She says another thing that can make people feel more sexy and change their image of themselves from people who aren't particularly sexual to people who are is listening to their bodies more. She says while some people seem to get turned on strongly when they start having sexual thoughts, other people don't have strong sexual urges or sexual fantasies on a routine basis, but they might experience little flickers of sexual desire, just little sensations. She says the more people begin to try to spot them, the more they'll notice them. And they can use those as the cues for deciding it would be nice to have sex. She says that when people do that, they often start to think of themselves as more sexy people.
The author says that one reason people don't think they're that sexy is that they compare the way they're feeling now with the way they felt when their hormones were raging at the beginning of their relationship, or with the way their spouse feels. And they think that because they don't feel the same way, they can't be that into sex. But just because their desire isn't rampant any more, it doesn't mean it can't be aroused. So if they decide to make time to get romantic, maybe thinking of things they can do to put them in the mood, or relaxing with the physical sensations caused by their partner stimulating them or caressing them affectionately, they might find that they end up just as aroused and keen to get going as they always used to be, or as their partner is.
So she advises that people act on even little fleeting sexual thoughts they have, such as feeling turned on even for a second or two because they like the look of their partner in certain clothes, or if they've just read something that made them think of sex, or whatever. And they can take those little delicate urges or thoughts as signs that their bodies are primed to get ready for sex if that's what they want, and act on them as soon as is convenient.
The author says another thing that can help is if they have a good think about any times when they're more in the mood for sex than usual. Even people who aren't usually in the mood for sex are likely to have times when they're more in the mood than normal. So she advises people to have a good think back to when they've been most in the mood, so they can work out what they can do more of that will put them more in the mood more often.
For instance, she says some people are more in the mood for sex at certain times of the day or month, at weekends, after a bath or a good conversation, on holiday, when the children are asleep, when they're feeling good about the way they look, when they've just spent some leisure time with their partner, and so on. She says some people have told her they're more in the mood for sex after a glass of wine or a hot relaxing bath, or later in the day, or at weekends.
She recommends that people try to work out why they prefer sex when they do, so they get more idea of what to do more of. For instance, if they want sex more at weekends, it might sometimes be because they feel more relaxed then. Listening to soothing music in the evenings and taking time to unwind with their marriage partner alone after having got the children to bed earlier might do just as good a job of relaxing them, so they could try to get into the routine of doing that.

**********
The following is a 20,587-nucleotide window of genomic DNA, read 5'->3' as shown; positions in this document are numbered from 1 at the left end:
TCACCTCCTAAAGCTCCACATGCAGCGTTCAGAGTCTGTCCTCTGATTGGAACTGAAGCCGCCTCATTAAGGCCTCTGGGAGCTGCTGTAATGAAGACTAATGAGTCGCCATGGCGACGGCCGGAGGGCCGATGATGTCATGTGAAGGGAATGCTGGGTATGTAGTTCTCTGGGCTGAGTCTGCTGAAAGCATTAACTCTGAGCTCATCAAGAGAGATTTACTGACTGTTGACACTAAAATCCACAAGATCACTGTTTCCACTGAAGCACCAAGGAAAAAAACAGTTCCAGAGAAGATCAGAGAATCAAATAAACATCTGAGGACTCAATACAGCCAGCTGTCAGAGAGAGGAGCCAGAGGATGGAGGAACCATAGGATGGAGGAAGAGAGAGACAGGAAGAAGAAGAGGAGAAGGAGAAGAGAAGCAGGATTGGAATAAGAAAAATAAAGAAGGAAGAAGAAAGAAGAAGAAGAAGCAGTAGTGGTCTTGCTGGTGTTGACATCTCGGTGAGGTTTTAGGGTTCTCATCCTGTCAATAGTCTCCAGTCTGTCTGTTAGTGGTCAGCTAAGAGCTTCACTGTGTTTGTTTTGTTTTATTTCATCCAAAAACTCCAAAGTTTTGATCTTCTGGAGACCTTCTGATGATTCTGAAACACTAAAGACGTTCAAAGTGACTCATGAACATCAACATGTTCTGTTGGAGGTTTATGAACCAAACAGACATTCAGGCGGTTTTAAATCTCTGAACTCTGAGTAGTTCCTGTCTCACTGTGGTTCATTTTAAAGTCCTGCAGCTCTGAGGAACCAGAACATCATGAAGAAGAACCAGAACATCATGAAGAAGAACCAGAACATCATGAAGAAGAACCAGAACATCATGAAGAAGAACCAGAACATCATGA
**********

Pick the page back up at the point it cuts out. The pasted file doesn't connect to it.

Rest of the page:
She says another tip for feeling more sexual is to act more sexual. For instance, she says that a middle-aged mother of three children told her that what boosted her interest in sex nowadays was to do the things she used to do when she was feeling more sexual. She realised that she'd stopped putting effort into looking attractive when she'd stopped feeling sexual when she had her children, so she started again, wearing sexy lingerie and perfume, and more attractive outfits. She discovered that when she made efforts to do this, she began to feel more sexy.
But the author says that things like that don't work so well for everyone, since there are a number of reasons people might not be interested in sex, including certain types of medication that affect sexual desire, the balance of hormones in a person's body and several other things.
But she says that once a person's worked out why there sexual desire is low, it's important for the health of the marriage that they do something about it. She says that in every relationship, after the first stages of infatuation have worn off, sexual desire is something the marriage partners have to work to keep going, not something that just happens. She says people have to work to be creative about how sex is going to remain interesting and satisfying. They have to choose to keep their sexual relationship alive, rather than just hoping the enthusiasm for it will just always be there. So that means adapting it to changing life circumstances. But she says that those who have the will to do so can be pleased with themselves for being caring enough to do so.
She says that when a person who hasn't felt in the mood to have sex with their marriage partner for some time pushes themselves to have more sex with them, it can turn their marriage partner into a much nicer person.
She gives an example, saying she led a support group for women once where one evening, they were all being extra critical of their husbands, putting them down with feeling, complaining that they didn't do much with the kids or didn't talk much or help around the house, or they were always angry, and things like that. She surprised them by asking how they'd rate their sex lives on a scale of 1 to 10, and the scores were all extremely low. She suggested they all try an experiment, and they agreed. She told them that for the next two weeks, they should pay more attention to their physical relationships with their husbands, being more sexy, more affectionate, attentive and responsive to their husbands, and passionate. She asked them to initiate sex more often. Then, without telling them what she hoped would happen as a consequence, she asked them to watch closely for any changes in their husbands. She then immediately dismissed the group. They were surprised by what she'd told them to do, but no one questioned her.